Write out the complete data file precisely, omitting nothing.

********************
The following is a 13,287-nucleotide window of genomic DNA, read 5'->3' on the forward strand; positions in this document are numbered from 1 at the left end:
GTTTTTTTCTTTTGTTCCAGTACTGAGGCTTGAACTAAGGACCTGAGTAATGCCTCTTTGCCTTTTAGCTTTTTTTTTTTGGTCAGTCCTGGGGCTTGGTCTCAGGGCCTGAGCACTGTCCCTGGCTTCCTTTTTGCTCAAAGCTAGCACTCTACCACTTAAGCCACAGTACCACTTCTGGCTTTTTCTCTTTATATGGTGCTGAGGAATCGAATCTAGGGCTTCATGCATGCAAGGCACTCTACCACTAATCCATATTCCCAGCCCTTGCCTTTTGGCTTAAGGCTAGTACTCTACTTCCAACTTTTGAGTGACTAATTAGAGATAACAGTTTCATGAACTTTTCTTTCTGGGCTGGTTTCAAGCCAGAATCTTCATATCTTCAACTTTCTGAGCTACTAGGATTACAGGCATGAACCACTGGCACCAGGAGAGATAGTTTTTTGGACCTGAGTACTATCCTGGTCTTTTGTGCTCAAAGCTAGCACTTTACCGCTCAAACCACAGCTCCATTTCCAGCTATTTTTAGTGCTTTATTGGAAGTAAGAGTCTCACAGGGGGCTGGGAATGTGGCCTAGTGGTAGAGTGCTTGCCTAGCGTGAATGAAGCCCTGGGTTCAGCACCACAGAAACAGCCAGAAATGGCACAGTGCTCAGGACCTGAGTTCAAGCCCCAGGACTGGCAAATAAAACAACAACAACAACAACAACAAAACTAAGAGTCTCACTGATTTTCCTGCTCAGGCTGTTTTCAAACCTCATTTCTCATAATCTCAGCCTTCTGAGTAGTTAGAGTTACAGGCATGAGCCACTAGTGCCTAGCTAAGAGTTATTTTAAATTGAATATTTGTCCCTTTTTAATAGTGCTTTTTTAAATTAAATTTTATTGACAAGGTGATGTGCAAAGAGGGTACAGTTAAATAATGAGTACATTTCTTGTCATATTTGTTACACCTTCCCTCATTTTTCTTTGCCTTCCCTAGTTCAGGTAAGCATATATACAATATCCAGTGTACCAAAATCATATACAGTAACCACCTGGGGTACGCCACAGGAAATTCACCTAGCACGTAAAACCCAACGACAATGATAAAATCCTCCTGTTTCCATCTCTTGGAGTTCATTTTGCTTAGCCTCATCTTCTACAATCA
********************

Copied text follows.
The following is a 13,287-nucleotide window of genomic DNA, read 5'->3' on the forward strand; positions in this document are numbered from 1 at the left end:
GTTTTTTTCTTTTGTTCCAGTACTGAGGCTTGAACTAAGGACCTGAGTAATGCCTCTTTGCCTTTTAGCTTTTTTTTTTTGGTCAGTCCTGGGGCTTGGTCTCAGGGCCTGAGCACTGTCCCTGGCTTCCTTTTTGCTCAAAGCTAGCACTCTACCACTTAAGCCACAGTACCACTTCTGGCTTTTTCTCTTTATATGGTGCTGAGGAATCGAATCTAGGGCTTCATGCATGCAAGGCACTCTACCACTAATCCATATTCCCAGCCCTTGCCTTTTGGCTTAAGGCTAGTACTCTACTTCCAACTTTTGAGTGACTAATTAGAGATAACAGTTTCATGAACTTTTCTTTCTGGGCTGGTTTCAAGCCAGAATCTTCATATCTTCAACTTTCTGAGCTACTAGGATTACAGGCATGAACCACTGGCACCAGGAGAGATAGTTTTTTGGACCTGAGTACTATCCTGGTCTTTTGTGCTCAAAGCTAGCACTTTACCGCTCAAACCACAGCTCCATTTCCAGCTATTTTTAGTGCTTTATTGGAAGTAAGAGTCTCACAGGGGGCTGGGAATGTGGCCTAGTGGTAGAGTGCTTGCCTAGCGTGAATGAAGCCCTGGGTTCAGCACCACAGAAACAGCCAGAAATGGCACAGTGCTCAGGACCTGAGTTCAAGCCCCAGGACTGGCAAATAAAACAACAACAACAACAACAACAAAACTAAGAGTCTCACTGATTTTCCTGCTCAGGCTGTTTTCAAACCTCATTTCTCATAATCTCAGCCTTCTGAGTAGTTAGAGTTACAGGCATGAGCCACTAGTGCCTAGCTAAGAGTTATTTTAAATTGAATATTTGTCCCTTTTTAATAGTGCTTTTTTAAATTAAATTTTATTGACAAGGTGATGTGCAAAGAGGGTACAGTTAAATAATGAGTACATTTCTTGTCATATTTGTTACACCTTCCCTCATTTTTCTTTGCCTTCCCTAGTTCAGGTAAGCATATATACAATATCCAGTGTACCAAAATCATATACAGTAACCACCTGGGGTACGCCACAGGAAATTCACCTAGCACGTAAAACCCAACGACAATGATAAAATCCTCCTGTTTCCATCTCTTGGAGTTCATTTTGCTTAGCCTCATCTTCTACAATCA